In 2014 I was fortunate enough to attend my first SCBWI conference in Sydney. That alone could be my success story!
I had postponed becoming a member of SCBWI for a long time. I live in Tasmania, you know, that small island at the bottom of the map, when it is deemed important enough to be put on the map! We didn't have a SCBWI group in Tasmania and were part of the Victorian group, so unless I was going to hop on a plane to attend an afternoon catch up, I didn't see any worth in joining. Obviously I did join, after chatting to others who encouraged it and so found myself considering attending the next Australian conference. How could I afford it? I couldn't. So I applied for a CAL (Copyright Agency) grant to attend.
Just after everything was pretty much booked out and I had begun to make plans to send my portfolio over in my absence, I received a letter to say that my application was successful, I also found out that places in the showcase had been increased and that I could register for the conference and the extra master classes on offer, and there was room for me to have a critique as well. Success! Hooray, and a huge thanks to CAL who helped me cover the costs of attending.
For a children's author living away from the action, attending these gatherings is so important, to help revitalise what I am doing, who I am as an artist and to learn from my peers and other professionals. I was hungry and I was on my way to a banquet!
And what a banquet it was.
I missed out on being able to pitch my picture book but I was excited to be able to include it as a dummy in my portfolio. I was also nervous and excited to be able to discuss my first novel during the critique sessions: I wanted to know if it was 'shite' or had potential, I felt I couldn't attempt another until I knew if it had a chance and I'm the sort of person that wants the truth so I couldn't go on my families reactions (they love me after all). That work is still in progress but it does, I am told, have potential, so that was good news.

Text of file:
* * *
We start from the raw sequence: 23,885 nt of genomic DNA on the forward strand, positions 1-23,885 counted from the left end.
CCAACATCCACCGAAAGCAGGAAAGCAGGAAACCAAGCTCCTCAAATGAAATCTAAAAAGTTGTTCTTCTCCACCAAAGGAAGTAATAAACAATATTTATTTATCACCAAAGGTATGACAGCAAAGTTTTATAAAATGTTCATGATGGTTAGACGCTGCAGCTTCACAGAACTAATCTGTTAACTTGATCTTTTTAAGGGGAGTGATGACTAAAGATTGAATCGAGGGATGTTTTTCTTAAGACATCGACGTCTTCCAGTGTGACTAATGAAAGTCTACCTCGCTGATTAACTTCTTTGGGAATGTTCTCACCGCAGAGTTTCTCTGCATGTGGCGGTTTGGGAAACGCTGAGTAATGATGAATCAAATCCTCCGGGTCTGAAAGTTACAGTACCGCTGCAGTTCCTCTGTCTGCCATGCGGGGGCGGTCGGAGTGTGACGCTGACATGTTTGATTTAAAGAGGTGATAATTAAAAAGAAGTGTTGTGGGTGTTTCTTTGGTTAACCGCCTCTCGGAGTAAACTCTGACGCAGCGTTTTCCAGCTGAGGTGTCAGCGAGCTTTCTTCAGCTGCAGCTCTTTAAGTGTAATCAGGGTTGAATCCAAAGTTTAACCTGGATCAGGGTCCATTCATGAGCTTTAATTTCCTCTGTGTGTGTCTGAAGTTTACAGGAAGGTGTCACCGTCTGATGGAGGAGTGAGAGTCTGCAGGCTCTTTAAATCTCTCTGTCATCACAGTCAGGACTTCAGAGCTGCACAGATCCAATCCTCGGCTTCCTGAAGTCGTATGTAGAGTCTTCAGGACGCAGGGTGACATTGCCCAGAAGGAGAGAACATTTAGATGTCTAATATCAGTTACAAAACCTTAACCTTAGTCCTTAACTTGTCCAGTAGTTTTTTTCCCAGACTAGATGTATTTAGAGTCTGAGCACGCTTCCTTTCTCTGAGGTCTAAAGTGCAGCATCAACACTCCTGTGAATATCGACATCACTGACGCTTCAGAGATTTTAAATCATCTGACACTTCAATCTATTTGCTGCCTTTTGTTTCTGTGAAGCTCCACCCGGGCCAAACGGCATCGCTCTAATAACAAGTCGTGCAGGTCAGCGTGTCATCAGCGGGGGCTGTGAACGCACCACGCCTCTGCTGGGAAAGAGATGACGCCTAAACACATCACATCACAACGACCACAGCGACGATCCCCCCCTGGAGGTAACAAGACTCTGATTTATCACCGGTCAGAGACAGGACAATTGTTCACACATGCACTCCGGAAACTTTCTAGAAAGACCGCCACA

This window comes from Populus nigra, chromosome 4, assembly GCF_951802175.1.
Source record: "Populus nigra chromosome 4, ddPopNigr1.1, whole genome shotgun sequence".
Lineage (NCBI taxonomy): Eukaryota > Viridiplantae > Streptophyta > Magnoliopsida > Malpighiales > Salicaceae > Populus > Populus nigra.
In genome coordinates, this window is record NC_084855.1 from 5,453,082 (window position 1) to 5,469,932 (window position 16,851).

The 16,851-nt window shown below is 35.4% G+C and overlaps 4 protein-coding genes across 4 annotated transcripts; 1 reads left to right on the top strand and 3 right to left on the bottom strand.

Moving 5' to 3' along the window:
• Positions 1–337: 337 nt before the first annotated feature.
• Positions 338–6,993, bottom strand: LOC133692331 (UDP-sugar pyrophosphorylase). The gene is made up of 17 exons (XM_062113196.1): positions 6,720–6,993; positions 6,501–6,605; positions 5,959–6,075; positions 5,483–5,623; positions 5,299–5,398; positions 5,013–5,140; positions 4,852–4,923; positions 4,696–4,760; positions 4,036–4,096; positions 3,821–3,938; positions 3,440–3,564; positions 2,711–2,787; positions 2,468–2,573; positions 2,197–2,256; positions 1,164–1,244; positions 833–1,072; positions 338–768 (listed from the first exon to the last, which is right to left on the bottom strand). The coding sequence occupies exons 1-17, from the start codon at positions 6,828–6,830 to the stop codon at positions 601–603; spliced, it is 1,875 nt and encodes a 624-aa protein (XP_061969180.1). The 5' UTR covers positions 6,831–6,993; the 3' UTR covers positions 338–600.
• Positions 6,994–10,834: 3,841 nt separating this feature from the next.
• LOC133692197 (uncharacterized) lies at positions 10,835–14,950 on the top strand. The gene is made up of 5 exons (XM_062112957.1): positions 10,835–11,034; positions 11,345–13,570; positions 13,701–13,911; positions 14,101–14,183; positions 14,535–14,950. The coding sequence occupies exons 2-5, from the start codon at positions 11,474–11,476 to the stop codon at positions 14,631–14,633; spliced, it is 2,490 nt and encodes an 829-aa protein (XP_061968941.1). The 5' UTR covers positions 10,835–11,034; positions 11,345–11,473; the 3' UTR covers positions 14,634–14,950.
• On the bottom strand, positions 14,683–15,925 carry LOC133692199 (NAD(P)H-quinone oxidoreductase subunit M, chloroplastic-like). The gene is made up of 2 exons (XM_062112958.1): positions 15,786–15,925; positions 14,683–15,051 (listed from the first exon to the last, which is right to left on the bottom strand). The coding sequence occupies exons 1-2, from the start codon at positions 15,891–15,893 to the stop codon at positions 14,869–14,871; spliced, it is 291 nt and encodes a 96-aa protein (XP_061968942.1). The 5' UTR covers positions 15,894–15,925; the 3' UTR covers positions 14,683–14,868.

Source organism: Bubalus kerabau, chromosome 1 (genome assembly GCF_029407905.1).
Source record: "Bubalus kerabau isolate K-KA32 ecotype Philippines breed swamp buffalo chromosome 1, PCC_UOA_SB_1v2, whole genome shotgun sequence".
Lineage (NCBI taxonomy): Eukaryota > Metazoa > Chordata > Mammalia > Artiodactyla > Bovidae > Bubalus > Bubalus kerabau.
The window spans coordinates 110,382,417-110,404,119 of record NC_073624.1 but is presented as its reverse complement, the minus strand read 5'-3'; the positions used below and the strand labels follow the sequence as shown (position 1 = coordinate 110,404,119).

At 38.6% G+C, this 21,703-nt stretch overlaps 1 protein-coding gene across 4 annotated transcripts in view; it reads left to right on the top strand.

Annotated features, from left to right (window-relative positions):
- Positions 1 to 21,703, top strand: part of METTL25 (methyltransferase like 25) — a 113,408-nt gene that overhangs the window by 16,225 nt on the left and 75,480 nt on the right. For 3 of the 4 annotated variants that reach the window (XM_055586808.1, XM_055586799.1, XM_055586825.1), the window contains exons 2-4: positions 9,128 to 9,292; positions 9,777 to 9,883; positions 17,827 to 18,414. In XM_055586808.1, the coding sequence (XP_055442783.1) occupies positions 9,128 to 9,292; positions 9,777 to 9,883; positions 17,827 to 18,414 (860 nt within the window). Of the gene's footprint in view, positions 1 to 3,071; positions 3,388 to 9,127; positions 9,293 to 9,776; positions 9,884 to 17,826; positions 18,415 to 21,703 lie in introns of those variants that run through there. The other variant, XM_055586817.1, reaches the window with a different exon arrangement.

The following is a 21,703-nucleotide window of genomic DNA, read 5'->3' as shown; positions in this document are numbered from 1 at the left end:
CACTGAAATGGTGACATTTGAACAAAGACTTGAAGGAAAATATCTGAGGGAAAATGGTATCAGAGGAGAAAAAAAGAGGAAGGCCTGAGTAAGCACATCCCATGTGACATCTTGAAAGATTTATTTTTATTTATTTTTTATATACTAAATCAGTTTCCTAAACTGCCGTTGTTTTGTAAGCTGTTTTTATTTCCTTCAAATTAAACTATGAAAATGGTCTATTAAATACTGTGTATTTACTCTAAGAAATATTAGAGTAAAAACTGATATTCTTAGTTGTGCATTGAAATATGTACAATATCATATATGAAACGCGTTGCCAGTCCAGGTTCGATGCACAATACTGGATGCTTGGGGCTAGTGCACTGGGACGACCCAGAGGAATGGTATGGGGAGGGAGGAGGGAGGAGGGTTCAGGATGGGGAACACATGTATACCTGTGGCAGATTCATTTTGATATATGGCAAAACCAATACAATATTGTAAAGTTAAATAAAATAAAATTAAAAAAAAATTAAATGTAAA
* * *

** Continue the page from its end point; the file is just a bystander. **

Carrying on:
I received a good response to my portfolio but I feared no one had really looked at the dummy. Next time, I will adapt the format to make it quicker to look at. Fortunately, I had an appointment with a publisher who had written a support letter for a grant I had received from Arts Tasmania and we were meeting at the conference to throw some ideas around for the project I was working on. I decided to ask her if she had looked at my portfolio during the showcase and alas, she hadn't seen the dummy so I put it in front of her there and then.
She loved it and within a month I had a contract. The project we were discussing was also successful, and she liked the proposal so much, I had a contract offered on that one as well. My first offer on a story yet to be written! Too Many Sheep will be released through Scholastic in May this year and The Anzac Tree will be released in 2017.
This could be seen as a success, I don't doubt that for a moment but to be honest, the real success is that this Taswegian can wing her way over to Sydney and rub shoulders with many wonderful and talented people. The success is that I can challenge myself to leave my little island in the south and fly to the 'Big Island' and discover that I am, within the writing world, quite normal and doing okay. That is the success of it all. Connecting, re-connecting and building bridges. Boosting morale and escaping the writers isolation, mixing with like minds, all who are hungry, no matter where they come from, and head in for the banquet together.
Since 2014, Tasmania has formed its own chapter of SCBWI. It is small in number but we are growing. Whilst most members live in the south of the state, and I am in the north, it is still difficult to attend get-togethers. But in March 2016 we held a mini-conference in northern Tasmania as a part of the Tamar Valley Writers Festival. I am keen to see numbers grow so we can have enough people in the north to create a group that meets regularly and so we can join the southern group from time to time. I can't thank Anne Morgan, Deb Abela and Susanne Gervay enough for getting a Tasmanian group set up, even though we don't meet in person very often, the connection is there and it is strong and growing. It is a huge encouragement and that is, I believe the best success story of them all.